Wise Woman Travel

Exploring the world from a female perspective

Photo credit; Lorne Dmitruk
Photo credit; Lorne Dmitruk

St. Lucia blues (the good kind)
Photo credit: Lorne Dmitruk

From time to time, I’ve slipped the surly bonds¹ of prairie winter and booked a tropical  vacation. In 2010, my husband and I celebrated my newly-awarded doctoral degree, dipping our toes into St. Lucia’s white sands and turqoise surf. Last year, our Save-on-More grocery points bought us two  tickets to Mazatlan, where we ambled along Mexico’s longest seawall and explored the cobbled streets of the city’s quaint old town.

Mazatlan sea wall

View from the Mazatlan sea wall

More often, though, if you knock on my door during January and February, you’ll  find me at home – and most of the time,  I’m OK with that.  Maybe I don’t miss what I’ve rarely had.  When you’re a teacher, as I’ve been for much of my career,  administration takes a dim view of abandoning your students right after the Christmas break for less sullen climes and faces.  Not only that, being a child of the prairies, I actually like cozying up in the evenings with Christmas gift books, or turning out the kitchen light to watch snow drift down from the night sky.

Villefranche-sur-mer ramblings

Villefranche-sur-mer ramblings

And on winter Sunday evenings, my husband makes soul-warming dinners of chili and garlic bread, steak and mashed potatoes. This year, he’s been pouring us a pre-meal aperitif of pastis over ice. Its licorice briskness returns me to our sun-splashed  wanderings around Provence last fall. So I’m fairly content right now not to be packing my bags for another major getaway.


This morning, the mercury is quivering at minus 22C.  When we shop for groceries this afternoon,  we’ll be smacked around by winds that will  make the temperature feel more like minus 32.²  My eyes are getting weary  of the black and white still life that is Alberta winter in the city.  I crave any color or sound or smell that tells me nature hasn’t totally abandoned us.  And as winter trudges along, the day-to-dayness of my duties and routines is wearing as thin as a thread-bare quilt.

So, how to have a winterruption ³ without resorting to equatorial relief?  I’ve got some ideas, and I’m  inviting you along to try them out. You won’t need to pack your suitcase, or even leave your house. But I do have one request.  After you read the posts, if you feel inspired to share your own methods for staring down February, do tell. What local harbours do you sail into  when you need a respite from winter?  I’d be especially interested in hearing from those of you who don’t live in frigidly cold climates but still experience the February fidgets. Or maybe, if you live in the southern hemisphere, your fidgets come at a different time of year. That would be fascinating to know about too.

Let’s help each other put a little  spring in our steps, long before we can chuck off our  boots for good.

Summer under wraps for another three months

Summer under wraps for another three months

¹This phrase is from the poem High Flight, by John Magee.

²For those of you on the Fahrenheit scale, when we hit minus 40 C, it will feel the same as your minus 40 F.

³Thanks, Travelocity.ca, for this clever word.

6 thoughts on “Any port in a snowstorm

  1. Deb says:

    Pam…even for those of us in relatively balmy Victoria, this February has been funk worthy, even some of that white stuff drifting down on occasion. So today a friend and I went to an orchid seminar. I’m still a beginner, but how lovely to spend 90 minutes in the company of these amazing plants, learning about their quirky needs and taking me out of myself for a while. Thank you for your reminder of the importance of winterruptions!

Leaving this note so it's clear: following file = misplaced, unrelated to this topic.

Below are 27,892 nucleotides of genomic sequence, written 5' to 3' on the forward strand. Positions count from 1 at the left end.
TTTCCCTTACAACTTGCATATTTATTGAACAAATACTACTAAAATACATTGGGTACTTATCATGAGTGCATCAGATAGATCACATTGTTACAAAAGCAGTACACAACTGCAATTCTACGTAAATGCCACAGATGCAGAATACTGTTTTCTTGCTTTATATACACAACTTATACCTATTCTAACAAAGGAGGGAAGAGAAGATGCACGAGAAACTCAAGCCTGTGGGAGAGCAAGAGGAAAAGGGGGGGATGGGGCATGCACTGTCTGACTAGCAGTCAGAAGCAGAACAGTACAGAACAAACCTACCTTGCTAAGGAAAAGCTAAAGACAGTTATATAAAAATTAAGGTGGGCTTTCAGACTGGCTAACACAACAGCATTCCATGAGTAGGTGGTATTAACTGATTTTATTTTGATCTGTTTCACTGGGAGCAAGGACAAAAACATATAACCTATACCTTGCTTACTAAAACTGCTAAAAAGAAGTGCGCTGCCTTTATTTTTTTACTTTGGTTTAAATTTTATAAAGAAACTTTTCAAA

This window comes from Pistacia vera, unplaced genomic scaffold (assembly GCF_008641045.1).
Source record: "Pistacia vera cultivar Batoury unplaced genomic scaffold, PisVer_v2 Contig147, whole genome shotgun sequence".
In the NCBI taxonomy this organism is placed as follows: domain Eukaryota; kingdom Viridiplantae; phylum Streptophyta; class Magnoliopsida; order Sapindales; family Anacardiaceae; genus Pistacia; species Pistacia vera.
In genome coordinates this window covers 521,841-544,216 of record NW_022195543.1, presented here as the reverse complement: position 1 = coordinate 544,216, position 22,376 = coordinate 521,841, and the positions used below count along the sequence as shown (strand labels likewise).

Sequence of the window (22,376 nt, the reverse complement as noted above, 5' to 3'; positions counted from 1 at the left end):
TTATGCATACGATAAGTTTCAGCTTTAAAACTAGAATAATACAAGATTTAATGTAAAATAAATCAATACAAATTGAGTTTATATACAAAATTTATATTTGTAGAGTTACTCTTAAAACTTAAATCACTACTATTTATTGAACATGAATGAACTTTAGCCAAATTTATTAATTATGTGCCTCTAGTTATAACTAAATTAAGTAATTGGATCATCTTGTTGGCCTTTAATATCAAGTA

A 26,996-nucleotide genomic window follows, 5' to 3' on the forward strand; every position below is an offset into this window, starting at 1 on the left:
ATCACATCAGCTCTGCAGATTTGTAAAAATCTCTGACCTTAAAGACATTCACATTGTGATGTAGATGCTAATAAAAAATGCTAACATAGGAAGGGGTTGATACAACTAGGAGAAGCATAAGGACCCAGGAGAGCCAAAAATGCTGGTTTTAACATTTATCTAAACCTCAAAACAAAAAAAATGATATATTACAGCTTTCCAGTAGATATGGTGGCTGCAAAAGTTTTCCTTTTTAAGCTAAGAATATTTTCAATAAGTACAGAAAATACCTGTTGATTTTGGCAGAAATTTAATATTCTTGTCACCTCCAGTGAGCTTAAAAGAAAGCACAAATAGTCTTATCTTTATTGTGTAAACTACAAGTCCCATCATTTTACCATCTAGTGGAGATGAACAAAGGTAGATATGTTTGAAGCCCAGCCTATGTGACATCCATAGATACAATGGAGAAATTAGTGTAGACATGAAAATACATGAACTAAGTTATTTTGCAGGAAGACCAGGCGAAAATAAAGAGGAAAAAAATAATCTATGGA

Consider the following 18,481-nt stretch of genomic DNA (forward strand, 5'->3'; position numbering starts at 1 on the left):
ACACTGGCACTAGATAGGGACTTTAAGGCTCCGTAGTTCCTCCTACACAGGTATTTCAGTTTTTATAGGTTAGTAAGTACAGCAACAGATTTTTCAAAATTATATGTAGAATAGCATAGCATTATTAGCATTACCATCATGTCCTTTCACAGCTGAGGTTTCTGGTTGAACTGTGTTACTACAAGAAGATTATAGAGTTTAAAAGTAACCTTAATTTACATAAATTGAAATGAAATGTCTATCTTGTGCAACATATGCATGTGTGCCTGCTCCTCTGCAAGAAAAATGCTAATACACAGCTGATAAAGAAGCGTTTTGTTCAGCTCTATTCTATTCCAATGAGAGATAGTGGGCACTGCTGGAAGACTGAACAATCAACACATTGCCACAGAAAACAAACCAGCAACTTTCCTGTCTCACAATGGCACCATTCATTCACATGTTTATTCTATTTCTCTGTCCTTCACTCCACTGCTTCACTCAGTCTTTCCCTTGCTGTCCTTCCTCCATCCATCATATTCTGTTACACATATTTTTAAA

YBS Deb


    1. Pamela Young says:

      So, being involved with the needs of living things other than ourselves can lift us out of the funk of February. I hear you on that. I am making a second terrarium for my office counter, because constructing the first one during a directed course got my hands in the dirt, something I won’t be able to do here for another 3 months!


  2. Debbie says:

    While most of my family and friends have their bags tagged “south to any destination that is sunny and hot” for the winter months in an attempt to escape the snow and cold, I have to admit that I still enjoy the “Great White North” and all the wondrous activities it has to offer, not to mention the toasty offerings immediately following. There’s nothing better than snowshoeing with friends all the while being observed by curious, wide-eyed, white tailed deer. Or perhaps it’s a day of carving down the knee-deep, powder slopes of Fernie, followed by Blueberry Tea and nibblies around a fireplace re-living, through vivid descriptions and re-enactments, our harrowing and tremendously comical experiences. If you live where there’s winter, you need to find enjoyment and fulfillment in the season in order to survive. Besides………isn’t that what the Winter Olympics are all about!!


    1. Pamela Young says:

      Love your winter embrace, Debbie. If you can’t beat it, join it – and enjoy it, right? I get less good at this as the winter wears on. That’s one of the reasons I decided on this theme for the remainder of February.


  3. Amy says:

    When I get really desparate for a break from Edmonton winters I sometimes go to the Muttart. It feels wamr and beachy there, and if it is a sunny day I can almost forget how cold it is outside!


    1. Pamela Young says:

      I agree. I bought a season’s pass to Muttart this year for those exact reasons. And breathing the air there is a delight – I think my lungs work better when I go there!


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